The biggest employer is the Lutheran Medical Center at 55th Street, but most of the other firms tend to be small and new. Garment cutters, distributors and food processors dominate, but there are also printers, platers, leather workers and light manufacturers making everything from antennas to musical instruments. They’ve filled most of the old buildings, even though few use the harbor at their feet.

Sitting in his white-tablecloth Harborside Cafe, Dominick Massa explains that, for years, even Sunset Park couldn’t overcome New York’s post-war industrial decline. Until recently, when garment manufacturers started fleeing Manhattan’s $12- and $14-per-square-foot rents for Brooklyn, much of this industrial wonderland lay vacant and neglected.

Massa manages Harborside, a 16-building, one-million-square-foot complex of lofts, piers and train yards. When he first leased the land from the city 10 years ago, industrial vacancy rates in the neighborhood were close to 20 percent, and the buildings were wrecked. “The roofs were out, there were 2,700 dumpsters of garbage to take out, 100 abandoned cars,” he remembers. “We went $100 million in the hole. But I had a belief that Brooklyn could revive itself. I was standing on the piers with [Borough President Howard] Golden, and Golden put his arm around my shoulder and said–‘go for it.'”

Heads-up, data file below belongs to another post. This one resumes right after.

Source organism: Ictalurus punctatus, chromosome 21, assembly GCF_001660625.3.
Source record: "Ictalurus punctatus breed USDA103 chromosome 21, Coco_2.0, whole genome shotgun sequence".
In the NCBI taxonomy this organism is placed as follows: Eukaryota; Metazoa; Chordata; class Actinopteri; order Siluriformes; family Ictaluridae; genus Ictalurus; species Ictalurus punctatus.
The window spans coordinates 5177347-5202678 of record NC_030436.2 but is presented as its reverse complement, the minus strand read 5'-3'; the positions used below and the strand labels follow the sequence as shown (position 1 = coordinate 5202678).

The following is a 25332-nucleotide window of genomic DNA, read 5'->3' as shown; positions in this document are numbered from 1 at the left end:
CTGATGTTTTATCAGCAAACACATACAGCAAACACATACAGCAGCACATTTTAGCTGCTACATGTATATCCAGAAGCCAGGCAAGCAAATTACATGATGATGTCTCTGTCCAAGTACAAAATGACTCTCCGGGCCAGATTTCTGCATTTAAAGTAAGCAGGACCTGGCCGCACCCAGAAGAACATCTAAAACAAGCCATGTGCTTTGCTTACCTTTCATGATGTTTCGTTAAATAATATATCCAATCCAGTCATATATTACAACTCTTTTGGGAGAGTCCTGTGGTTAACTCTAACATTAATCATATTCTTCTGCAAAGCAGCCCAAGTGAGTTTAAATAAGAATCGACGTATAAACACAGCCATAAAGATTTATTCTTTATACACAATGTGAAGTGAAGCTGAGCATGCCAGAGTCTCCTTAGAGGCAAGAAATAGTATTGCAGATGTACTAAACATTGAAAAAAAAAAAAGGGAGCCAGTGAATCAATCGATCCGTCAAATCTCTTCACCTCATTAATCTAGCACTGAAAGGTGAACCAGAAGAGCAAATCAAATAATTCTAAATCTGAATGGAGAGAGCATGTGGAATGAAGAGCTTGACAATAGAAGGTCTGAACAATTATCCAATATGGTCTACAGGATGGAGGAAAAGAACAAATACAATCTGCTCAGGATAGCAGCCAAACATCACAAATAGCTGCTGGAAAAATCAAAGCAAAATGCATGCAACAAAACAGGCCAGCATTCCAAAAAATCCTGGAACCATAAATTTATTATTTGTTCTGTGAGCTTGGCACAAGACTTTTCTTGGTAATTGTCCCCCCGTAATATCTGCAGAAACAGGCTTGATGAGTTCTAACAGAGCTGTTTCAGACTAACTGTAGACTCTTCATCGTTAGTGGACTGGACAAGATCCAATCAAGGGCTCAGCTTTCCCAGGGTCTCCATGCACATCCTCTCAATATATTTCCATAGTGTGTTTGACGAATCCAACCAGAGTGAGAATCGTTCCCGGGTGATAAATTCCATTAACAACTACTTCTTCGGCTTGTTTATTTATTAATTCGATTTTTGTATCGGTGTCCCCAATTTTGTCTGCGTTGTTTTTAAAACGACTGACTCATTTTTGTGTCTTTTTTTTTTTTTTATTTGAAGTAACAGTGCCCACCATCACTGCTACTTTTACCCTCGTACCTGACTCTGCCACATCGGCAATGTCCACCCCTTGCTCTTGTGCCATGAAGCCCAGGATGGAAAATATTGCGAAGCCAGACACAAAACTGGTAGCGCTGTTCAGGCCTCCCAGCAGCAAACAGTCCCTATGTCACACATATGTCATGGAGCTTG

Massa, whose grandfather and uncle both worked the waterfront, saw his gamble pay off. Today his buildings are completely full, and he oversees businesses that employ 1,400 workers. “Now, up and down the streets of Sunset Park, every empty lot is getting built on, every building occupied as soon as it is finished,” he says. “Buildings I’ve had empty for four years are now occupied.”

Space is tight because rents are still pretty good. The waterfront is zoned for industrial use, which permits back offices and superstores like the Costco at 38th Street, but keeps high-rent houses, lofts and kitsch shops out. City subsidies and renovations also help. The renovated and landmarked Brooklyn Army Terminal, looking something like a cross between an airplane hangar and a cathedral, rents some space for $4.75 per square foot; a planned garment incubator at the other end of the waterfront will charge only $2.50 a square foot.